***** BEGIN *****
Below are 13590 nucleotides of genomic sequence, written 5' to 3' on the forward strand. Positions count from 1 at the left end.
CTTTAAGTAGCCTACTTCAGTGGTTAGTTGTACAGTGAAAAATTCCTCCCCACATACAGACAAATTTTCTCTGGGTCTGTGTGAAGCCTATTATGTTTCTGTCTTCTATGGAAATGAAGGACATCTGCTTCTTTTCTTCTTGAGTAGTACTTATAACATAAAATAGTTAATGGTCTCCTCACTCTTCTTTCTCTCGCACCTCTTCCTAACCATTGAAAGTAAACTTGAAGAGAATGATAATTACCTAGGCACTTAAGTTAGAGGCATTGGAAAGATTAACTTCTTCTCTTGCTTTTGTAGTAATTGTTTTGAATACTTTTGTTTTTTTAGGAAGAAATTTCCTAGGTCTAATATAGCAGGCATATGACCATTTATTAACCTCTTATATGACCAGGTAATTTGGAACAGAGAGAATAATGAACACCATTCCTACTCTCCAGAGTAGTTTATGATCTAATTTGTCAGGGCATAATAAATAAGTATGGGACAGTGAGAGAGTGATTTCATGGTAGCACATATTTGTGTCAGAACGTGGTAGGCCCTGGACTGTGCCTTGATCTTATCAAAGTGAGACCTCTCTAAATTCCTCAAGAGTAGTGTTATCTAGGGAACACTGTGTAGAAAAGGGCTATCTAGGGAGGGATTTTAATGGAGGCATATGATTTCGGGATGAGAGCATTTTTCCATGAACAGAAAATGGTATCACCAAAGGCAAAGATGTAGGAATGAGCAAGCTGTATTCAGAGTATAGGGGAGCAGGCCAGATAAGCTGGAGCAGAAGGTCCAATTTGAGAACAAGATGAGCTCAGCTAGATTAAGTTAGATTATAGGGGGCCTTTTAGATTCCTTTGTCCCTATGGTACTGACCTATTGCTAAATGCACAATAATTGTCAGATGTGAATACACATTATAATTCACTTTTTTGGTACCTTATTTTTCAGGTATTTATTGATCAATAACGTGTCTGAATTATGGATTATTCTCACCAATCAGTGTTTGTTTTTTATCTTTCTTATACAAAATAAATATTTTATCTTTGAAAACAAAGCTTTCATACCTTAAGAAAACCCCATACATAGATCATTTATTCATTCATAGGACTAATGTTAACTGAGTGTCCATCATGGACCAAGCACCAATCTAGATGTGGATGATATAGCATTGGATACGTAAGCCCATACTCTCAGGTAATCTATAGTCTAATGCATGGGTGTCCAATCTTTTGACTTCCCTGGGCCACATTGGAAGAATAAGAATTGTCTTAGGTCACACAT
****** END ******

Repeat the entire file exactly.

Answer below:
Below are 13590 nucleotides of genomic sequence, written 5' to 3' on the forward strand. Positions count from 1 at the left end.
CTTTAAGTAGCCTACTTCAGTGGTTAGTTGTACAGTGAAAAATTCCTCCCCACATACAGACAAATTTTCTCTGGGTCTGTGTGAAGCCTATTATGTTTCTGTCTTCTATGGAAATGAAGGACATCTGCTTCTTTTCTTCTTGAGTAGTACTTATAACATAAAATAGTTAATGGTCTCCTCACTCTTCTTTCTCTCGCACCTCTTCCTAACCATTGAAAGTAAACTTGAAGAGAATGATAATTACCTAGGCACTTAAGTTAGAGGCATTGGAAAGATTAACTTCTTCTCTTGCTTTTGTAGTAATTGTTTTGAATACTTTTGTTTTTTTAGGAAGAAATTTCCTAGGTCTAATATAGCAGGCATATGACCATTTATTAACCTCTTATATGACCAGGTAATTTGGAACAGAGAGAATAATGAACACCATTCCTACTCTCCAGAGTAGTTTATGATCTAATTTGTCAGGGCATAATAAATAAGTATGGGACAGTGAGAGAGTGATTTCATGGTAGCACATATTTGTGTCAGAACGTGGTAGGCCCTGGACTGTGCCTTGATCTTATCAAAGTGAGACCTCTCTAAATTCCTCAAGAGTAGTGTTATCTAGGGAACACTGTGTAGAAAAGGGCTATCTAGGGAGGGATTTTAATGGAGGCATATGATTTCGGGATGAGAGCATTTTTCCATGAACAGAAAATGGTATCACCAAAGGCAAAGATGTAGGAATGAGCAAGCTGTATTCAGAGTATAGGGGAGCAGGCCAGATAAGCTGGAGCAGAAGGTCCAATTTGAGAACAAGATGAGCTCAGCTAGATTAAGTTAGATTATAGGGGGCCTTTTAGATTCCTTTGTCCCTATGGTACTGACCTATTGCTAAATGCACAATAATTGTCAGATGTGAATACACATTATAATTCACTTTTTTGGTACCTTATTTTTCAGGTATTTATTGATCAATAACGTGTCTGAATTATGGATTATTCTCACCAATCAGTGTTTGTTTTTTATCTTTCTTATACAAAATAAATATTTTATCTTTGAAAACAAAGCTTTCATACCTTAAGAAAACCCCATACATAGATCATTTATTCATTCATAGGACTAATGTTAACTGAGTGTCCATCATGGACCAAGCACCAATCTAGATGTGGATGATATAGCATTGGATACGTAAGCCCATACTCTCAGGTAATCTATAGTCTAATGCATGGGTGTCCAATCTTTTGACTTCCCTGGGCCACATTGGAAGAATAAGAATTGTCTTAGGTCACACAT